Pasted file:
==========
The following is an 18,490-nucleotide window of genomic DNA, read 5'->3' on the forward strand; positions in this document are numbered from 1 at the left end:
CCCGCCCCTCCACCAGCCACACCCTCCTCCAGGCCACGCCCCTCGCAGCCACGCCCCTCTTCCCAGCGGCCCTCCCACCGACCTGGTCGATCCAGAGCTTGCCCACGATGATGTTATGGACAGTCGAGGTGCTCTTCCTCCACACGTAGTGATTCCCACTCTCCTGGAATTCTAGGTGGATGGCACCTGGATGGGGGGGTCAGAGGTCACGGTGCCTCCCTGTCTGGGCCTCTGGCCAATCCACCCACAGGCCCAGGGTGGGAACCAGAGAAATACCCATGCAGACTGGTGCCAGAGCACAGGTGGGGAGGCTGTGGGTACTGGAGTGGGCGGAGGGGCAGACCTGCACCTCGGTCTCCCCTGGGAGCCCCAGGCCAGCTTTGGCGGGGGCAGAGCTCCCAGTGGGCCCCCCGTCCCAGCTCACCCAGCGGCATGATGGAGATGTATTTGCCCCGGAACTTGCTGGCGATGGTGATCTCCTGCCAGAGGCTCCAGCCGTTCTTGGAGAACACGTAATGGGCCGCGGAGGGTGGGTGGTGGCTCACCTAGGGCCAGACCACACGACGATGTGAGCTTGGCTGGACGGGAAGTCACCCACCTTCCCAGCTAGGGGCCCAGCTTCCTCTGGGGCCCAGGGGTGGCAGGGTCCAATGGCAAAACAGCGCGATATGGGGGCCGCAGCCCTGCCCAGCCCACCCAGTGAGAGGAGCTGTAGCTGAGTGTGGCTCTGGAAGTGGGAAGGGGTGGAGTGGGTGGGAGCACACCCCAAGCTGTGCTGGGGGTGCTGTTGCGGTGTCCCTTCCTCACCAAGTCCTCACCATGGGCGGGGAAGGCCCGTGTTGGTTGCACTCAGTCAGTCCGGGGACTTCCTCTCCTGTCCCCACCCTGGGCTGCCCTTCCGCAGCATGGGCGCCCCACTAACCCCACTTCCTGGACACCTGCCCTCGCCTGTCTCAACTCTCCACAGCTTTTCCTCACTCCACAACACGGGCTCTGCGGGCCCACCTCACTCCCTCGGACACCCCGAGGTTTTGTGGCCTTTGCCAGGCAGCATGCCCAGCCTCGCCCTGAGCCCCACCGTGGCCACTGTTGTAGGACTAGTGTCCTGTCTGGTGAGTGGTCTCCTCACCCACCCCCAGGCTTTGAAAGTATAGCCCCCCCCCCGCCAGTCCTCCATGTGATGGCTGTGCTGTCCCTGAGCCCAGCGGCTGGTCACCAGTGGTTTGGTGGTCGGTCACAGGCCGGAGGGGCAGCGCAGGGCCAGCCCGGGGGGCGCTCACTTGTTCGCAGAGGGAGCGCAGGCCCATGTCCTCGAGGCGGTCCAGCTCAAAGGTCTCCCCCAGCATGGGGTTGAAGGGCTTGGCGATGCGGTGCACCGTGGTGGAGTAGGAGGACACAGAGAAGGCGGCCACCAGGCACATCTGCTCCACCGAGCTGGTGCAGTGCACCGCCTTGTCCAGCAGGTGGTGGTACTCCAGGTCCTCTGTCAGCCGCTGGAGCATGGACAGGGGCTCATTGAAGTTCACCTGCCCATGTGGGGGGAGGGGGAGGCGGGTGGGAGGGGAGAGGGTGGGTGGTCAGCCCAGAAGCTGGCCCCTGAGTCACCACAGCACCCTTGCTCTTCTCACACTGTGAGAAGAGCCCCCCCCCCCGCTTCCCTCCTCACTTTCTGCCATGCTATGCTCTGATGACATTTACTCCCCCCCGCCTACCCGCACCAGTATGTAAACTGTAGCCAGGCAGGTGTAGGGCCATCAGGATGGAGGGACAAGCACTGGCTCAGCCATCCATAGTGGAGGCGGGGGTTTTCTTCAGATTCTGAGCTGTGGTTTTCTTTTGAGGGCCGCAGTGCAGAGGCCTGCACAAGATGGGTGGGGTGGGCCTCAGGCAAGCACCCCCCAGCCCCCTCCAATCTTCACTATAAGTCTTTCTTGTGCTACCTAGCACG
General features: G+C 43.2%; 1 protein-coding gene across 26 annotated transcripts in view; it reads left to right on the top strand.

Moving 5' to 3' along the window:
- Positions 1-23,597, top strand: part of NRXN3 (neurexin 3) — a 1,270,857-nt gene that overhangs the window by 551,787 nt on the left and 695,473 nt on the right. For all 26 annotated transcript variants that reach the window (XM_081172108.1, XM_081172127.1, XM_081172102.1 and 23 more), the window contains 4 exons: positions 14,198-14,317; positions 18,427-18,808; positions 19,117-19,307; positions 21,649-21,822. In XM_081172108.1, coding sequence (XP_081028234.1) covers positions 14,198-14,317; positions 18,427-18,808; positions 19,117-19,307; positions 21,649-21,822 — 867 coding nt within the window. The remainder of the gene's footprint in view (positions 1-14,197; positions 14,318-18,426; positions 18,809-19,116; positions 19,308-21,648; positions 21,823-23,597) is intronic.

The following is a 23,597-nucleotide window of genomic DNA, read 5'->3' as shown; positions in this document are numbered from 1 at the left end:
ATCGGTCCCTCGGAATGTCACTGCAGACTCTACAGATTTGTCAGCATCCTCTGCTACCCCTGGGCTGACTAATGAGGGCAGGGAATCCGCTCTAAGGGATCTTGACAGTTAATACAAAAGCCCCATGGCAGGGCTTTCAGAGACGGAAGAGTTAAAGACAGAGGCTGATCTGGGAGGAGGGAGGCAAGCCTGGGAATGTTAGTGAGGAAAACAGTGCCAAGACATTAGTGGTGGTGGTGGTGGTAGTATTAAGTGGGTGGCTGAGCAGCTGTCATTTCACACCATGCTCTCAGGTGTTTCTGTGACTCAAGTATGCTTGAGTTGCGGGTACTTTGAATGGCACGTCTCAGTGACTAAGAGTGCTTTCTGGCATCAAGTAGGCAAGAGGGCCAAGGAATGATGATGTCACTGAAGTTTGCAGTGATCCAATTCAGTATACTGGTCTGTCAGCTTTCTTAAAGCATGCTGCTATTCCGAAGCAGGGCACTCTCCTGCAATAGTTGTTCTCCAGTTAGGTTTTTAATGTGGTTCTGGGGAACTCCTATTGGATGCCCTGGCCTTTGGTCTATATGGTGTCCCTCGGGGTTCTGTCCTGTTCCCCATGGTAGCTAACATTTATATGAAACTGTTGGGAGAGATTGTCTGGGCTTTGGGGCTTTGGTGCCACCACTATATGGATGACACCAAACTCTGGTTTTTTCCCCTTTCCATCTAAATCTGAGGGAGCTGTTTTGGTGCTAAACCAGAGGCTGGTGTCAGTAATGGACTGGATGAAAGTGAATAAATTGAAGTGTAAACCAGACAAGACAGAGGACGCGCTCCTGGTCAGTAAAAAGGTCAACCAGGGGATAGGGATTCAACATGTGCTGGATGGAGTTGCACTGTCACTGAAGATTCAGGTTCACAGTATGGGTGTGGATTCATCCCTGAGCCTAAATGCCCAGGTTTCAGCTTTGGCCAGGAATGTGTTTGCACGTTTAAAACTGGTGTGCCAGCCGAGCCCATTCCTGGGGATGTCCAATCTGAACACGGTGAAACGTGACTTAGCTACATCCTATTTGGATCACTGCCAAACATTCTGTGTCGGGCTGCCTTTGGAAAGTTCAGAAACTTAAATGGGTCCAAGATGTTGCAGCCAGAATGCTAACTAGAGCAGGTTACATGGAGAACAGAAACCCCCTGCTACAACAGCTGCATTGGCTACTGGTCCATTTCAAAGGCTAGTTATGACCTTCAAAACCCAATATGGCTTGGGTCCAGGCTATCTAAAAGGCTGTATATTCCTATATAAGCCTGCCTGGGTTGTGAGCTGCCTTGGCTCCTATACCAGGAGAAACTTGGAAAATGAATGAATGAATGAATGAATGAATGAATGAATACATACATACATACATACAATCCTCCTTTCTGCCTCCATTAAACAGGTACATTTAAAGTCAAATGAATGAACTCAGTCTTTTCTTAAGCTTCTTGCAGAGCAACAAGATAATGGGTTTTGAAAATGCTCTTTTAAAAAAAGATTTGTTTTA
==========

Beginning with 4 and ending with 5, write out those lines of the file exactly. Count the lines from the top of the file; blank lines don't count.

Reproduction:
Moving 5' to 3' along the window:
- Positions 1-23,597, top strand: part of NRXN3 (neurexin 3) — a 1,270,857-nt gene that overhangs the window by 551,787 nt on the left and 695,473 nt on the right. For all 26 annotated transcript variants that reach the window (XM_081172108.1, XM_081172127.1, XM_081172102.1 and 23 more), the window contains 4 exons: positions 14,198-14,317; positions 18,427-18,808; positions 19,117-19,307; positions 21,649-21,822. In XM_081172108.1, coding sequence (XP_081028234.1) covers positions 14,198-14,317; positions 18,427-18,808; positions 19,117-19,307; positions 21,649-21,822 — 867 coding nt within the window. The remainder of the gene's footprint in view (positions 1-14,197; positions 14,318-18,426; positions 18,809-19,116; positions 19,308-21,648; positions 21,823-23,597) is intronic.